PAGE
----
Tipton's co-workers and friends testified Tipton was the man shown buying the winning ticket. DCI investigators also found bank and phone records indicating Tipton was in the Des Moines area Dec. 23, 2010. Phone records further showed several phone calls between Tipton and Rhodes in November and December 2010.
Sand reminded the jurors how their jury instructions said they can make deductions and reach conclusions based on common sense and reason. The law does not make a distinction between direct evidence and circumstantial evidence, which is evidence about a chain of facts showing the defendant is guilty or not guilty.
The facts given in the case all lead to one explanation, Sand said.
"The explanation is the defendant is guilty as charged in this 21st century inside job," Sand said.
The state's argument lacks evidence and is based on speculation, Stowers said during his closing argument. Stowers talked about how the burden of proof lies with the state and Tipton is presumed innocent until proven guilty beyond a reasonable doubt.
It is not a criminal offense for a prohibited player, like Tipton, to buy a lottery ticket under Iowa law. The state needed to prove for the first fraud count that Tipton passed the lottery ticket or attempted to redeem it with the specific intent to defraud.
If jurors have a reasonable doubt that Tipton bought the ticket, then "I would just suggest your deliberations are essentially at an end and you must return a verdict of not guilty," Stowers said.
Tipton's three siblings testified the man shown in the security footage was not Tipton. They said in court that the ticket's purchaser was smaller than Tipton and also appeared to have a beard, which they said Tipton did not.
Stowers reminded jurors of photos that showed a clean-shaven Tipton before and after the date the prosecution says he bought the ticket.
The state provided just speculation, not proof, that Tipton passed on the ticket with the intent to defraud, Stowers said. He described it as "just a guessing game."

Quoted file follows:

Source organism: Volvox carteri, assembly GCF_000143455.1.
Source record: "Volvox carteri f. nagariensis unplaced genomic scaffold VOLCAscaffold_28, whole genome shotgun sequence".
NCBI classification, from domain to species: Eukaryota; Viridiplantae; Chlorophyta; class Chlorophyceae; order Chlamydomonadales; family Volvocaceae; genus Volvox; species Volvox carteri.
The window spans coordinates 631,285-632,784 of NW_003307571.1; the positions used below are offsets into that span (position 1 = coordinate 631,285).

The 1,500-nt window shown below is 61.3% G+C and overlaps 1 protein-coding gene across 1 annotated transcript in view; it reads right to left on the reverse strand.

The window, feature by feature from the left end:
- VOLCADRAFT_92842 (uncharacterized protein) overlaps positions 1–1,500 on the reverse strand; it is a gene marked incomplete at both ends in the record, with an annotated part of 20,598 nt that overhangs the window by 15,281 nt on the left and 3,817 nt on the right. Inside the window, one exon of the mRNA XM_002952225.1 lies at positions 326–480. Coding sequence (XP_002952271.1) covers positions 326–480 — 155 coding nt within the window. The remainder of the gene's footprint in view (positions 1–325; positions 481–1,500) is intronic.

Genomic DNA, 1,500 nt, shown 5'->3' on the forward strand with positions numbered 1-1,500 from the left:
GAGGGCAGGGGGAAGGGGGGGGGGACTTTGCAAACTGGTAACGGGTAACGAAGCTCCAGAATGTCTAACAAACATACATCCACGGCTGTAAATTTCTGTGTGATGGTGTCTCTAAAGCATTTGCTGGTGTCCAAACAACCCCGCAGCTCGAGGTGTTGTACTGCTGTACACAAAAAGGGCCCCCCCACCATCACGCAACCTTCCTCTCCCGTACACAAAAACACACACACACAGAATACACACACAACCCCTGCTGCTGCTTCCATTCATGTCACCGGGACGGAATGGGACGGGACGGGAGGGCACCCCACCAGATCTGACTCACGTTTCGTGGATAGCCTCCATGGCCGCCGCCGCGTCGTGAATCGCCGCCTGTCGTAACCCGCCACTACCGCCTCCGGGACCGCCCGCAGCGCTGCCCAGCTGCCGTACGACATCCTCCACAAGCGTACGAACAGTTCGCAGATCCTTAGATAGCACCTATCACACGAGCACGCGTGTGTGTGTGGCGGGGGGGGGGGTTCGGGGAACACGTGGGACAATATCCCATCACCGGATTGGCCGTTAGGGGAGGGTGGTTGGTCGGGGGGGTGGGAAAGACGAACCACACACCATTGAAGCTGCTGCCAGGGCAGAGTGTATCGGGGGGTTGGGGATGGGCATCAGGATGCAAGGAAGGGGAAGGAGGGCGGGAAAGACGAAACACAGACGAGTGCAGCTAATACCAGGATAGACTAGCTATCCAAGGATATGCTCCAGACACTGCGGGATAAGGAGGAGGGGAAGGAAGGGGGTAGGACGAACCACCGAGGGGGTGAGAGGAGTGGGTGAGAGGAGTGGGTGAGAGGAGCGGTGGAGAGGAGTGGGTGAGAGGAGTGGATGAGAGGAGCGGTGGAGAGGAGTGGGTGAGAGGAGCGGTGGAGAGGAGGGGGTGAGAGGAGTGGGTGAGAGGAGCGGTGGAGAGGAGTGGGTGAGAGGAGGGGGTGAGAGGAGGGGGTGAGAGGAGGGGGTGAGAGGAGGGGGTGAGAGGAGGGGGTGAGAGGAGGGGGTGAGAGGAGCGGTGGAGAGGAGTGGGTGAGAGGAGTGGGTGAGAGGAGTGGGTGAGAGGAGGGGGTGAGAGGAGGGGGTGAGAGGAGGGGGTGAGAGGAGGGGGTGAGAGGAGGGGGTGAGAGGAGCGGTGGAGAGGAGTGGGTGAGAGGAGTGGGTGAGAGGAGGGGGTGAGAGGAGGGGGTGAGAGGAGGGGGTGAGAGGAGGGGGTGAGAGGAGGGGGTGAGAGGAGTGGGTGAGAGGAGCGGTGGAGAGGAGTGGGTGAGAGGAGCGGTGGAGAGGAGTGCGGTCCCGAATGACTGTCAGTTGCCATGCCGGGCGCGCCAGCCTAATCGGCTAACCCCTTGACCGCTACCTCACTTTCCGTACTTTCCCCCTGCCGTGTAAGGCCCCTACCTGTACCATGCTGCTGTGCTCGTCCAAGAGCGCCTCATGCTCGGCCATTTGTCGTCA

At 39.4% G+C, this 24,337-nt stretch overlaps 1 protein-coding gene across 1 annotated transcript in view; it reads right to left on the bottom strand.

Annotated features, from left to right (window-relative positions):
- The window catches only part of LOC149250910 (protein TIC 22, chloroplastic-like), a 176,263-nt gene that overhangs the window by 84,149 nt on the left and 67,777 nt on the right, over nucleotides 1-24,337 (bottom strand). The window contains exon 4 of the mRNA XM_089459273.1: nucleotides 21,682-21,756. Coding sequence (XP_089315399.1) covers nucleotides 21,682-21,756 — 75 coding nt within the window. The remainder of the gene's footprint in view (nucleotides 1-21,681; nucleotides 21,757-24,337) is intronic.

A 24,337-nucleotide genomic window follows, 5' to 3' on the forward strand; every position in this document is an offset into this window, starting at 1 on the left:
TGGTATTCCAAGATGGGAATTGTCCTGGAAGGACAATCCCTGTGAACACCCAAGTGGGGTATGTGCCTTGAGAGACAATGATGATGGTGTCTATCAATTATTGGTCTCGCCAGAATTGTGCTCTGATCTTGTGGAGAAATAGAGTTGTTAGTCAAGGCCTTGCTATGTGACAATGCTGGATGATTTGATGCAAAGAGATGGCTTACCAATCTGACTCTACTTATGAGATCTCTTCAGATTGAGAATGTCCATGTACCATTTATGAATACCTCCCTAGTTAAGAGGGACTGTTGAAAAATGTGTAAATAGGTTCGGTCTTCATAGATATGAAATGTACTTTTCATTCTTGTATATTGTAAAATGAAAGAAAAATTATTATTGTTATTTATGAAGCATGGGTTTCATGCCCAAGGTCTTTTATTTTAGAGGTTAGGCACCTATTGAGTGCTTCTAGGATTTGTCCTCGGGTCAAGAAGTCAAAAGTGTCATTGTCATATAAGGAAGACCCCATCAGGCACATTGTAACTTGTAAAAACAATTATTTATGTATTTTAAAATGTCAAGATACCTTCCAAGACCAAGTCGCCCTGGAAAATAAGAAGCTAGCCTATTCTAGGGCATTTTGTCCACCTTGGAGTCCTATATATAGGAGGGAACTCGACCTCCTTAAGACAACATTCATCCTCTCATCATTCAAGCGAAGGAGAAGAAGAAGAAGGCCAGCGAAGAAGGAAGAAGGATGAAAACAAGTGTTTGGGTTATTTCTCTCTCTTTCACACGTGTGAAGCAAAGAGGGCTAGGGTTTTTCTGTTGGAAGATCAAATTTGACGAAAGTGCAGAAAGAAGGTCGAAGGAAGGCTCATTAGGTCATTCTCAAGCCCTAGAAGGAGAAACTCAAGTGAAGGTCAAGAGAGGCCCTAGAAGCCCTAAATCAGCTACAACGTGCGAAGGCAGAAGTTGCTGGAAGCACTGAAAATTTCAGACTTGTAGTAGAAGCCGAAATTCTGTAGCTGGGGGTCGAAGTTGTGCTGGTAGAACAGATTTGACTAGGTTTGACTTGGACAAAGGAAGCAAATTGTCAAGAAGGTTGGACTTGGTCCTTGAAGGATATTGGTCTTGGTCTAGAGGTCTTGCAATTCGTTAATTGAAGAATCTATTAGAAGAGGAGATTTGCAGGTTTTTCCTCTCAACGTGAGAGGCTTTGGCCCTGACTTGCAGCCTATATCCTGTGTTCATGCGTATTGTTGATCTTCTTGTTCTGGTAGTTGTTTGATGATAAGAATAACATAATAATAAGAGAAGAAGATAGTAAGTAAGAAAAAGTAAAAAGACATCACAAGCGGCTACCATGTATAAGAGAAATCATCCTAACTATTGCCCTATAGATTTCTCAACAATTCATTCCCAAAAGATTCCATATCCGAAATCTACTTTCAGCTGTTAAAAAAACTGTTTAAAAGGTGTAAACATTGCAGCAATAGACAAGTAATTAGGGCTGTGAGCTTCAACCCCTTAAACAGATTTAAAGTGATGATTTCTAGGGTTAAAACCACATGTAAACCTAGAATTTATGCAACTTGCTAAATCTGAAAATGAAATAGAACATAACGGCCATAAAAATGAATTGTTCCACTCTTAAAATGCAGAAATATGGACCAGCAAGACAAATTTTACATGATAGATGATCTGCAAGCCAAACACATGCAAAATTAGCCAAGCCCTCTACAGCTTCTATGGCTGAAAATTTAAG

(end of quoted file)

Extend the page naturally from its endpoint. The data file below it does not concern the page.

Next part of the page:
"We're supposed to fill in these big gray areas," Stowers said.
For the second fraud count, the state needed to prove the defendant "intentionally tampered with a computer that housed the random number generator program for the Hot Lott prize" and "that computer was lottery equipment," according to jury instructions. The prosecution also needed to prove Tipton intended to influence the winning of the Hot Lotto prize.
Stowers described how the state presented no forensic evidence from the computer that showed the machine had been tampered with.
"If you're in that gray area, that uncertain zone — we're not sure what the facts are, we still don't know, this is still a mystery — then they haven't proven their case," Stowers said. "If you're in that position, folks, that is the definition of a reasonable doubt and if you're there, and I think you're there on this case, on this evidence, then you have to do two things: return the two verdict forms that say not guilty."
Closing arguments ended shortly before noon. The case was then turned over to the jury for deliberations. Jurors adjourned for the day at about 4:30 p.m. Friday. They will resume deliberations at 9 a.m. Monday.